He went on to play 8 more seasons in the majors, retiring at the age of 39 with a career line of .282/.333/.455 with an OBP+ of 105. He also finished with 184 homers and 119 stolen bases in his career.
Selected in the second round of the 1989 draft, Milchin was on the fast track in the Cardinals system reaching AA in 1990 before toe and shoulder injuries slowed him down in 1991.
He battled more injuries in 1992 and, after another mediocre season in 1993, the Cardinals waived him in October.
He was picked up by the Dodgers, but missed all of 1994 after reconstructive elbow surgery. He pitched fairly well for the Dodgers AAA affiliate in 1995, including a 7 inning no-hitter, and signed with the Twins as a free agent.
In 1996, he finally got his first (and only) taste of the big leagues, posting a 7.44 ERA in 32.2 IP with the Twins and Orioles before hanging up the cleats for good.
After spending 6 years in the minors with the Cardinals without setting foot in the majors, Cole was traded to the Padres in February 1990 and then traded again to the Indians in July 1990. He was promoted to the majors shortly thereafter and became the Indians real-life version of Willie Mays Hayes from Major League.
A small, lightning fast slap hitter, he hit .300/.379/.357 with 40 stolen bases in just 63 games for the Indians in 1990. He then hit .295/.386/.354 in 1991 with 27 stolen bases as the Indians primary leadoff hitter.
After hitting just .206 in 41 games to start the 1992 season, Cleveland shipped him off to the Pirates. He finished the 1992 season strong (.278/.334/.361 in 64 games with the Pirates) and had a couple more decent seasons in the majors before his career tailed off.
He never played in the majors again after the 1996 season and finished his career with a .280/.360/.351 line and 148 stolen bases.
The Canadian born Cormier made the Cardinals top 10 prospects on the strength of his 1989 season at high A St. Petersburg in which he went 12-7 with a 2.23 ERA. He reached the majors in 1991 and had a decent 4 year run with the Cards (24-23 with a 4.12 ERA before being traded to Boston.
Cormier started 40 more games in the majors before being converted to a reliever full time in 1999.
His best season as a starter came in 1992 (with the Cardinals) when he went 10-10 with a 3.68 ERA.
His best season as a reliever came in 2003 when he went 8-0 with a 1.70 ERA for the Phillies.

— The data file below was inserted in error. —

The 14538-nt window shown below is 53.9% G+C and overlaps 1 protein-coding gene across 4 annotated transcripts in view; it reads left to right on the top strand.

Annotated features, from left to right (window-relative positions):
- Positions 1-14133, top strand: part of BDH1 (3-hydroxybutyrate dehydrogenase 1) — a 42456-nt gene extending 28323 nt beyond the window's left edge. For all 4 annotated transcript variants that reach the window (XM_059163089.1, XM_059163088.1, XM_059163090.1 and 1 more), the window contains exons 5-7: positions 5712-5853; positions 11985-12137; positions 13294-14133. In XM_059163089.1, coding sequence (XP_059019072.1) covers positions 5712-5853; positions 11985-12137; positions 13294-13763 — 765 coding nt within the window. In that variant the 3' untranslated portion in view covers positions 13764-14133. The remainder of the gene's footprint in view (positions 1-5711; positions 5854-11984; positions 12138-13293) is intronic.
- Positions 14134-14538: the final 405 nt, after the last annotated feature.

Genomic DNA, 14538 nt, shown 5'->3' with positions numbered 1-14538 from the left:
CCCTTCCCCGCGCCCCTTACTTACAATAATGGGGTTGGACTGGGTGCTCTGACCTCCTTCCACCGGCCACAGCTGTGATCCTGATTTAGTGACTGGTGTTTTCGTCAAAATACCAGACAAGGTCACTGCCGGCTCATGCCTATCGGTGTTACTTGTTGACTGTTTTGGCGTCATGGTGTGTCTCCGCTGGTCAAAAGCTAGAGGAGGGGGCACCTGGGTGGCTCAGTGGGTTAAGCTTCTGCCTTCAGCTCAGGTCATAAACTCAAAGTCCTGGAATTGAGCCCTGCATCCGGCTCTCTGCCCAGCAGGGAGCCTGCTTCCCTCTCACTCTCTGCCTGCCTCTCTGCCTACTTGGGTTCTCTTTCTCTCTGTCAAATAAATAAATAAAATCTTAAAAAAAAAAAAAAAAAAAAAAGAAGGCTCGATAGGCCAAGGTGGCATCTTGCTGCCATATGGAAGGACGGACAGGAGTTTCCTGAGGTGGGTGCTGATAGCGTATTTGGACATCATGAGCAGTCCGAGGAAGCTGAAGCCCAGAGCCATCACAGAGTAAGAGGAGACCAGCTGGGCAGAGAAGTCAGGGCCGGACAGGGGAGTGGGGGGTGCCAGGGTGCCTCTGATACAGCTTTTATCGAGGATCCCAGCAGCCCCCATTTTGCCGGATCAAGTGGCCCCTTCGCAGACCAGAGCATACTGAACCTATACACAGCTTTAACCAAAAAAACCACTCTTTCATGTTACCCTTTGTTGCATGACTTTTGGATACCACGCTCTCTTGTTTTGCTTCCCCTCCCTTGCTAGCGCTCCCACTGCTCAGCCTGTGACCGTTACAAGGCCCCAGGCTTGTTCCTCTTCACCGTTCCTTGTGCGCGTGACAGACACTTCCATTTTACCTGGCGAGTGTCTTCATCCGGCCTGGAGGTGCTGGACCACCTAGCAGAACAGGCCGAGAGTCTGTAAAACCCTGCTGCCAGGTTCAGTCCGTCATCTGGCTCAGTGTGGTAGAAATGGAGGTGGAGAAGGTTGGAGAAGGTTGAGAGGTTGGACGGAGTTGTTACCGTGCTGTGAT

Overall, he finished with a career 71-64 record and 4.03 ERA.
A 9th round pick in the 1988 draft, Clark made his big league debut in 1991 with the Cardinals. He pitched 27 games (22 starts) with the Cardinals, posting a 4-11 record and 4.38 ERA before being traded to Cleveland after the 1992 season.
He pitched 8 more seasons in the majors with 4 different teams. His best season was 1996 with the Mets when he posted a 14-11 record and a 3.43 ERA.
For his career, he finished with a 74-71 record and a 4.61 ERA.
A local kid who made good, Gilkey was born in St. Louis in 1966 and signed with the Cardinals as an undrafted free agent in 1984.
After making his big league debut in 1990, Gilkey spent 6 years with the Cardinals hitting .282/.354/.431 with 52 home runs and 80 stolen bases.
He was traded to the Mets prior to the 1996 season and proceeded to have his career year in which he hit .317/.392/.562 with 30 homers, 17 stolen bases and an OBP+ of 155. He topped it off with a cameo in the 1997 film Men In Black.
From there it was all downhill and he finished his career with a .275/.352/.434 line across 12 seasons. He amassed 118 homers and 115 stolen bases in his career along with a 110 OBP+.
Although the Cardinals 1990 Top 10 Prospects did not have any Hall of Famers or even any perennial All Stars, one can still see why the Cardinals system was rated so high. Its rare that all of a team's top 10 prospects make it to the majors. The list of can't miss prospects who do just that is pretty long. In addition, 6 of the top 10 played 10 or more seasons in the majors and 8 lasted 5 or more seasons. A pretty good track record anyway you look at it.
Here's hoping that the 2013 class can live up to (or even surpass) those standards.